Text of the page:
But what do we do if the content of faith seems to be at odds with the truth discovered by natural reason? Thomas’s typical reply is that we should look to see in what manner natural reason has erred. It belong to theology both to judge the conclusions of the natural sciences and philosophy,[48] and also to show on their own terms what error they have made, including showing that the position which is apparently at odds with the faith is only probable and not necessary. For it is only erroneous science and philosophy that can conflict with the faith, not scientific and philosophical truth. Aquinas thus enjoins theologians to engage in science and philosophy and to actively seek to resolve apparent conflicts.[49]

When setting forth his interpretation of Genesis’s creation story, Aquinas admits that an apparent conflict between science and faith can also be due to an erroneous interpretation of Scripture. While Aquinas says that we must hold true to the truth of Scripture, we must not import our own erroneous views into our Biblical interpretations and then cling to human error as if it were revealed truth. Therefore, Aquinas says that one should entertain various interpretations of the same passage as being possible, while being ready to abandon any one interpretation “if it be proved with certainty to be false; lest Holy Scripture be exposed to the ridicule of the unbelievers, and obstacles be placed to their believing.”[50] In theory, then, Thomas holds that any interpretation of Scripture that conflicts with established scientific truth is to be rejected as not what Scripture means to say, but as human error.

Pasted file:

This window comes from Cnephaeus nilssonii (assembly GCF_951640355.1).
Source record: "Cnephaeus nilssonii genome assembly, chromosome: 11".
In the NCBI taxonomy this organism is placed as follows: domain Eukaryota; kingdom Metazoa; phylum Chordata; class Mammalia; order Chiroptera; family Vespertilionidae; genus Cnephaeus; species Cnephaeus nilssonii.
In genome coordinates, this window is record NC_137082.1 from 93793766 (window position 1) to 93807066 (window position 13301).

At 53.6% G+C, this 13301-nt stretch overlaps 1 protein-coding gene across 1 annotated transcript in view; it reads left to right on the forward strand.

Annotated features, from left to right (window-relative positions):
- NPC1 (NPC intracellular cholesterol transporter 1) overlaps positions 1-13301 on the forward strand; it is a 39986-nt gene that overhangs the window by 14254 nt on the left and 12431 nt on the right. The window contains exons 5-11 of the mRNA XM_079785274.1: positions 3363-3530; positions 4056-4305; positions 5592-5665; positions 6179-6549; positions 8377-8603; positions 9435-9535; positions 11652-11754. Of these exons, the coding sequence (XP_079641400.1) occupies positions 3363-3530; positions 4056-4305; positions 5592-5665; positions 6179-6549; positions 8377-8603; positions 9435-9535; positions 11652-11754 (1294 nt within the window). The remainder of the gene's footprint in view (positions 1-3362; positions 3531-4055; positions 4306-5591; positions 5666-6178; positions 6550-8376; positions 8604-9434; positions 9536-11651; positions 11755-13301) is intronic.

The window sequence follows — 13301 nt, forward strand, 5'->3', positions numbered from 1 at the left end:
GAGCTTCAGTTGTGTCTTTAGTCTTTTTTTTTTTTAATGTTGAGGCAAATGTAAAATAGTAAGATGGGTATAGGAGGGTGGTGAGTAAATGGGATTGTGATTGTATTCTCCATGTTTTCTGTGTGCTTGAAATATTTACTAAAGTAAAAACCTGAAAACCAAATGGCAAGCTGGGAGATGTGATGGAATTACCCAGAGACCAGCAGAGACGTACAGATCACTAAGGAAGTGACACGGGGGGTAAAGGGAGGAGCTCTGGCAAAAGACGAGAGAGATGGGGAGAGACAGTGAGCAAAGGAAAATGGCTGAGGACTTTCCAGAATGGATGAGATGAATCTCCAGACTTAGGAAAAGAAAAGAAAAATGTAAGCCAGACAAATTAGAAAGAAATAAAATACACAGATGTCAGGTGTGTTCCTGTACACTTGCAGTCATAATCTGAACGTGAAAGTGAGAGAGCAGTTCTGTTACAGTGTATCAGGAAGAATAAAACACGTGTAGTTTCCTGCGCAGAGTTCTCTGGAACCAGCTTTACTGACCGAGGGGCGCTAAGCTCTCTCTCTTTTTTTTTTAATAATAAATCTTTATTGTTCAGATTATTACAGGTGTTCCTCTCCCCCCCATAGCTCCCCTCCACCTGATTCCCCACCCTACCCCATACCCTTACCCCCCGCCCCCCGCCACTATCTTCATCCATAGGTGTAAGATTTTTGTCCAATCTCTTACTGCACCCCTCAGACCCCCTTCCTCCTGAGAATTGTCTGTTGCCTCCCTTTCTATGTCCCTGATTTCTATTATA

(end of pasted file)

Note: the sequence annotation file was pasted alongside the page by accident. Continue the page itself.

In actually, Aquinas presents two general interpretations of Genesis as possible. First, that Genesis intends to explain to us the step-by-step formation of the cosmos over the course of six 24-hour days.[51] Aquinas strives to harmonize this rather literal interpretation with the science and philosophy of his day, believing that Genesis means to explain “how God has constituted the nature of his creatures,” such that difficulties in the account cannot be solved by appealing to God’s miraculous power, but be reconcilable with our scientific knowledge of nature.[52] The obscurity of Genesis’ details is at least partially due to the fact that Moses was condescending to the level of ignorant people and thus explained the universe in terms of how it immediately appears to humans, thereby omitting scientific and metaphysical details.[53] Thomas is thus dedicated to filling in the gaps by interpreting Genesis as describing the formation of an Aristotelian-Ptolemaic universe,[54] which is divided into a terrestrial realm composed of the four elements and a heavenly realm composed of ether, which is itself divided into various regions and planetary spheres.[55] Thomas rejects certain interpretations of the details of the creation story on the ground that contemporary science and metaphysics judge them to be impossible. For instance, he says that not even the authority of Genesis 1:2 can force one to think that prime matter once existed without form, since, according to Thomas, matter can only exist in union with form.[56] Likewise, Thomas rejects readings of Genesis 1:6–8 that would place actual water in the heavens as being physically impossible,[57] while insisting that this detail, like all the other details, must correspond to some feature of the physical universe.[58] At times, Thomas is even willing to consider physical theories at variance with his own. For instance, he notes that the Platonic view that the heavens and earth are made up of the same kind of elements is better able to account for the formation of the heavenly bodies on the fourth day than his own Aristotelian view that the heavens are incorruptible.[59]